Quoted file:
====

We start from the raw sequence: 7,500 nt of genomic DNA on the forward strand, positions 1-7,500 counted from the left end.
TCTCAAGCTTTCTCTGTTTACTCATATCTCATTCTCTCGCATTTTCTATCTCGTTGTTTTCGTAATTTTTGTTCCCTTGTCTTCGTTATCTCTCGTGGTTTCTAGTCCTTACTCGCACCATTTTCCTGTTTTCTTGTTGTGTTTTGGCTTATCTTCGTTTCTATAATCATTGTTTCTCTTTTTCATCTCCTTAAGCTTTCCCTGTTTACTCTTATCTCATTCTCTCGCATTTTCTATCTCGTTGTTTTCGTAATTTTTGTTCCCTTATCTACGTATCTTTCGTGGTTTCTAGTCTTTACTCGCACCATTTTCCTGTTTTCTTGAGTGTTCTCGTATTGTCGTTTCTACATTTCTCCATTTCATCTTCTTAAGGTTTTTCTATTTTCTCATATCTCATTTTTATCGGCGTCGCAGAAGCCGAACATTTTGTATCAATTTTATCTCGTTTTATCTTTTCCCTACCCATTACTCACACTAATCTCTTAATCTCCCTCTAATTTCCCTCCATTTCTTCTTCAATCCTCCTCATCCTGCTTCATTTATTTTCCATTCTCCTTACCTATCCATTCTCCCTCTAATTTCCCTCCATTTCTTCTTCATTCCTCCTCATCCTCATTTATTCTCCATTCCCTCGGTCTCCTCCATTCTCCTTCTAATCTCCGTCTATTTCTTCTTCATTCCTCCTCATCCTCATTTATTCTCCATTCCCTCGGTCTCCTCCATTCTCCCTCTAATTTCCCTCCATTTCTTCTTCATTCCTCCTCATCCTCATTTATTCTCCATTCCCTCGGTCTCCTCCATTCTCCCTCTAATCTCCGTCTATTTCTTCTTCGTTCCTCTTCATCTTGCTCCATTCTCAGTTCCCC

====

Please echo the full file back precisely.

We start from the raw sequence: 7,500 nt of genomic DNA on the forward strand, positions 1-7,500 counted from the left end.
TCTCAAGCTTTCTCTGTTTACTCATATCTCATTCTCTCGCATTTTCTATCTCGTTGTTTTCGTAATTTTTGTTCCCTTGTCTTCGTTATCTCTCGTGGTTTCTAGTCCTTACTCGCACCATTTTCCTGTTTTCTTGTTGTGTTTTGGCTTATCTTCGTTTCTATAATCATTGTTTCTCTTTTTCATCTCCTTAAGCTTTCCCTGTTTACTCTTATCTCATTCTCTCGCATTTTCTATCTCGTTGTTTTCGTAATTTTTGTTCCCTTATCTACGTATCTTTCGTGGTTTCTAGTCTTTACTCGCACCATTTTCCTGTTTTCTTGAGTGTTCTCGTATTGTCGTTTCTACATTTCTCCATTTCATCTTCTTAAGGTTTTTCTATTTTCTCATATCTCATTTTTATCGGCGTCGCAGAAGCCGAACATTTTGTATCAATTTTATCTCGTTTTATCTTTTCCCTACCCATTACTCACACTAATCTCTTAATCTCCCTCTAATTTCCCTCCATTTCTTCTTCAATCCTCCTCATCCTGCTTCATTTATTTTCCATTCTCCTTACCTATCCATTCTCCCTCTAATTTCCCTCCATTTCTTCTTCATTCCTCCTCATCCTCATTTATTCTCCATTCCCTCGGTCTCCTCCATTCTCCTTCTAATCTCCGTCTATTTCTTCTTCATTCCTCCTCATCCTCATTTATTCTCCATTCCCTCGGTCTCCTCCATTCTCCCTCTAATTTCCCTCCATTTCTTCTTCATTCCTCCTCATCCTCATTTATTCTCCATTCCCTCGGTCTCCTCCATTCTCCCTCTAATCTCCGTCTATTTCTTCTTCGTTCCTCTTCATCTTGCTCCATTCTCAGTTCCCC